Everything You Need to Know About Studying Abroad with Black Girl Hair

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A huge stressor for black people (especially women) before they study abroad is the question of what to do with their hair. Well, we don’t want you to stress—studying abroad is going to be a life-changing experience, and we don’t want you to be worrying over your hair the whole time. Whether you have it loc’d, straightened, natural, or in a protective style, we’ve got you!

HAIR TIPS FOR WOMEN

What to Pack

  • Stockpile your staple products. You might not be able to find those exact same products abroad, so bring as much as you think you’ll need for the duration of your stay.
  • If you plan to be abroad for a while, pack the majority of your products in your luggage, not your carry-on. You’ll probably need a lot more product than the TSA will allow you to carry in your carry-on bag, so pack most of it in your luggage!
  • Though the majority of your products will be in your luggage, you should still carry on a little of everything you need into regulation travel-sized containers. If something happens to your luggage on your flight over, you should still be able to manage your hair for a couple of days. And the travel-sized containers will make it super easy for you to take weekend trips and travel around a bit, without having to go through the hassle of checking a bag.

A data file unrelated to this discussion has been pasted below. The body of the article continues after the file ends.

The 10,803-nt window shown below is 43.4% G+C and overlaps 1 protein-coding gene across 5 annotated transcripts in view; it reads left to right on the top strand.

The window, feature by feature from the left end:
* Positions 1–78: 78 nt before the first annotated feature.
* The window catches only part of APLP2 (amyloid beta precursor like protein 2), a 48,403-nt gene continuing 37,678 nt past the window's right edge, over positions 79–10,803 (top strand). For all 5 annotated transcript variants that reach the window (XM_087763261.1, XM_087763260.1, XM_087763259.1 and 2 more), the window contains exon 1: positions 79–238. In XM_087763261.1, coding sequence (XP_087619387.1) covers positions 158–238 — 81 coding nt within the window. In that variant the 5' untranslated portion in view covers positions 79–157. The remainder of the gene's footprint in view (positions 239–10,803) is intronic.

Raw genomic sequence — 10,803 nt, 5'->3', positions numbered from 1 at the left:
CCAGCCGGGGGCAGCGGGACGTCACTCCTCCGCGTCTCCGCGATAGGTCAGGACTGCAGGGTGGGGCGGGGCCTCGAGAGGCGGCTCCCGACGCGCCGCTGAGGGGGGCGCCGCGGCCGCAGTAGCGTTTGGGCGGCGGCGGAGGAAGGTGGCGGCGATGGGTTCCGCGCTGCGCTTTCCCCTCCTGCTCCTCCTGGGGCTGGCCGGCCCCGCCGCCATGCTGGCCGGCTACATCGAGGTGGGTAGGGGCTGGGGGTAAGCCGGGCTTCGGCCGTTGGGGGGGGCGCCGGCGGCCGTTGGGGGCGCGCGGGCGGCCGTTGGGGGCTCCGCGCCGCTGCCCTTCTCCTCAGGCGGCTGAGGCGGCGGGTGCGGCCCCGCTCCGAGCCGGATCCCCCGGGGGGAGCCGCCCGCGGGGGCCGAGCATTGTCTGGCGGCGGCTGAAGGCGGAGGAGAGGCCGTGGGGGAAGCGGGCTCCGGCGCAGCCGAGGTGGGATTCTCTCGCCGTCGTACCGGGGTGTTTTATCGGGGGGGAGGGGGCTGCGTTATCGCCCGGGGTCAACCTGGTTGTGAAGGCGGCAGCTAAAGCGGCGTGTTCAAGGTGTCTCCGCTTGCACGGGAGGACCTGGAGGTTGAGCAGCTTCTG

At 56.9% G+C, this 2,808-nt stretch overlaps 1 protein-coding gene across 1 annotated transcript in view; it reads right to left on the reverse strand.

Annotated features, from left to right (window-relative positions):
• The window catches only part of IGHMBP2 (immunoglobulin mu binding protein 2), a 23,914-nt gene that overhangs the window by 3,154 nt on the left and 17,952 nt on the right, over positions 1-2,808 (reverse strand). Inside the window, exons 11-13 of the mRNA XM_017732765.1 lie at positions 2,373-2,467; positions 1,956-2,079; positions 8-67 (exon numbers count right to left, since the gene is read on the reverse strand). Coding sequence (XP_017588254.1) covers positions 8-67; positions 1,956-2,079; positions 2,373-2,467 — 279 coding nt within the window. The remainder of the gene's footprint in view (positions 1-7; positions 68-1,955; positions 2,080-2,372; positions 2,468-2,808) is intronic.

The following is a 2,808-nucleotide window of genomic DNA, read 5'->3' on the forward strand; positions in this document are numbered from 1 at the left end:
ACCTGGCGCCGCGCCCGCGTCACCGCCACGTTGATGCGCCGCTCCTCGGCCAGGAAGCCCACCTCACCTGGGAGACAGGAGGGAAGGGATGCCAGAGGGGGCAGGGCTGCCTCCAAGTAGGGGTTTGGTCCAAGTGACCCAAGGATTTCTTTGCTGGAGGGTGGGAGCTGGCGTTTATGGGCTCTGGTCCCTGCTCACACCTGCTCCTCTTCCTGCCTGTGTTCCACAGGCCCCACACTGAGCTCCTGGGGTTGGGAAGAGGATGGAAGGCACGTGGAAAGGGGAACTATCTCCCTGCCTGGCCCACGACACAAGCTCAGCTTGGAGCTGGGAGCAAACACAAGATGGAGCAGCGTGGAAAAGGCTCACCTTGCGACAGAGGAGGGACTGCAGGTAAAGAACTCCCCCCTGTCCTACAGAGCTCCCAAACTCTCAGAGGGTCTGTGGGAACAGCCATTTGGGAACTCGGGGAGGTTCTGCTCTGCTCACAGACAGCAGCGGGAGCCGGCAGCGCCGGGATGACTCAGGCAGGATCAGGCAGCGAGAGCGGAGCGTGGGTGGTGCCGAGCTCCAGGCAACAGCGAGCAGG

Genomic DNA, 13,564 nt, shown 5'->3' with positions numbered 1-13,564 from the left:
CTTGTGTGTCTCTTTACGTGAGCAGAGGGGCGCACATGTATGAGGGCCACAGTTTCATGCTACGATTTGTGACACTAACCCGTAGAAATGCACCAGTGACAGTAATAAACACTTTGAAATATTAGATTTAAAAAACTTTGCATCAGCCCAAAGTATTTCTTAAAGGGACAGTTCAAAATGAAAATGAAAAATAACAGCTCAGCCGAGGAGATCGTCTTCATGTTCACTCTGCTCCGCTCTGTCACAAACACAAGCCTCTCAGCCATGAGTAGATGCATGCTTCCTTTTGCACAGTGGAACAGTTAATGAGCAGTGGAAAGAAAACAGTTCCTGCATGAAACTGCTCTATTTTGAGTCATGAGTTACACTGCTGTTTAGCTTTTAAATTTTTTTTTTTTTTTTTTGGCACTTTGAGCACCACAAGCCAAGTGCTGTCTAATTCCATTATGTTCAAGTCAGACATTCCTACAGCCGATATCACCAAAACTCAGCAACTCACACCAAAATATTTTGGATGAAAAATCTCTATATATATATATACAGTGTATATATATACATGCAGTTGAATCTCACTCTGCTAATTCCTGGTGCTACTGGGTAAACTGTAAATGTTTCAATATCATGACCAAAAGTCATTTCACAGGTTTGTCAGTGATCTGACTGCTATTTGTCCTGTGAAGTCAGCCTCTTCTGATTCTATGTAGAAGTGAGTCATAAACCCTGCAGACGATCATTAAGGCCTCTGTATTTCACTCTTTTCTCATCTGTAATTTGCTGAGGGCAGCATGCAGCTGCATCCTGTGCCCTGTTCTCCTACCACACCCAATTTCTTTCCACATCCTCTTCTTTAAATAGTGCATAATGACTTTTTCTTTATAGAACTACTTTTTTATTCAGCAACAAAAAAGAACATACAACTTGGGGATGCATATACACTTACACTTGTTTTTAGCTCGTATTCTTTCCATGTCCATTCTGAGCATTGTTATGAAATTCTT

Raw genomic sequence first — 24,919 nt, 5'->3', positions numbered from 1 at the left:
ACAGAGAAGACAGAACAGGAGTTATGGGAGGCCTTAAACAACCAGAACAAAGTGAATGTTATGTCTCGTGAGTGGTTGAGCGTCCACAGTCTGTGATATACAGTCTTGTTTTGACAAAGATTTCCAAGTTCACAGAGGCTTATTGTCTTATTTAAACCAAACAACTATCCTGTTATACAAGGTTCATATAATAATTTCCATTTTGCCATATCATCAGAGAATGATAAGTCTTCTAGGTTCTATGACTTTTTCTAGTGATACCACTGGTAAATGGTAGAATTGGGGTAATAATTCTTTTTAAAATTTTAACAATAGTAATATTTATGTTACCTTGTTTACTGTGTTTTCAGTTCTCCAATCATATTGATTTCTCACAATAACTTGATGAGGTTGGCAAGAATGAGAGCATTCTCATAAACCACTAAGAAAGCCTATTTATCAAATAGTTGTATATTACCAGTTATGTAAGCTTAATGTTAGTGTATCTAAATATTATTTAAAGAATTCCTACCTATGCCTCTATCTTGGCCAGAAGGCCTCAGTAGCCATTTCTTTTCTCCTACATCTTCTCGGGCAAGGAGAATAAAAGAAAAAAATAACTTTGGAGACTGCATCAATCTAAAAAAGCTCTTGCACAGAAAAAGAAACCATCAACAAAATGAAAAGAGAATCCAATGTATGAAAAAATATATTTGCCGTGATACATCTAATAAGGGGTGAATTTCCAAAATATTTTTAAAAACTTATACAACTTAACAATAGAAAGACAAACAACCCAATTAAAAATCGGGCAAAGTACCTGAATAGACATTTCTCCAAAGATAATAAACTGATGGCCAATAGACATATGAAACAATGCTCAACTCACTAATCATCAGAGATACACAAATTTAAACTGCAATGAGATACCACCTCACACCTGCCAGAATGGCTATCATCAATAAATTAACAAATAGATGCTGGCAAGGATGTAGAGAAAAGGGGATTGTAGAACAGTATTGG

• Bring a converter and/or adapter if you are bringing anything that will need to be plugged in (or be prepared to buy it once on-site).
  • Quick hair-related packing list:
    • Product Case: Keep yourself organized.
    • Products: Shampoo, conditioner, co-wash, styling cream, edge control, gel, oil, and [insert your favorite product here]
    • Bobby pins, clips, hair ties, rubber bands, headbands
    • Various combs and brushes
    • Scarves and/or wraps
    • Bonnet, if needed
    • Plastic wrap or plastic bags to make sure your products don’t leak
    • Shower cap (one that is large enough to fit your style)
    • Microfiber towel or cotton t-shirt, if natural
    • Extra hair weave replacement tracks, if applicable

How to Find a Stylist Before You Go

  • Search out local American military bases before you go to find stylists and beauty supply stores
  • Research websites that will ship your products internationally
  • Look for and join Facebook Groups of black women in your location
  • Google "Afro-shops" in your location
  • Research the type of water that will be available in your location. If the water is harder or softer than you are used to, you’ll need to adjust your product usage.
  • Check out YouTube, Facebook, and Instagram for reviews and suggestions on what to do in your location

How to Find a Stylist Once You Arrive

  • With your Center’s help, search for a local African immigrant community. If you can find one, someone will be able to help you or point you in the right direction for your hair care needs.
  • Look into making your own hair products. (This can come in handy if you run out of your stock-piled products!)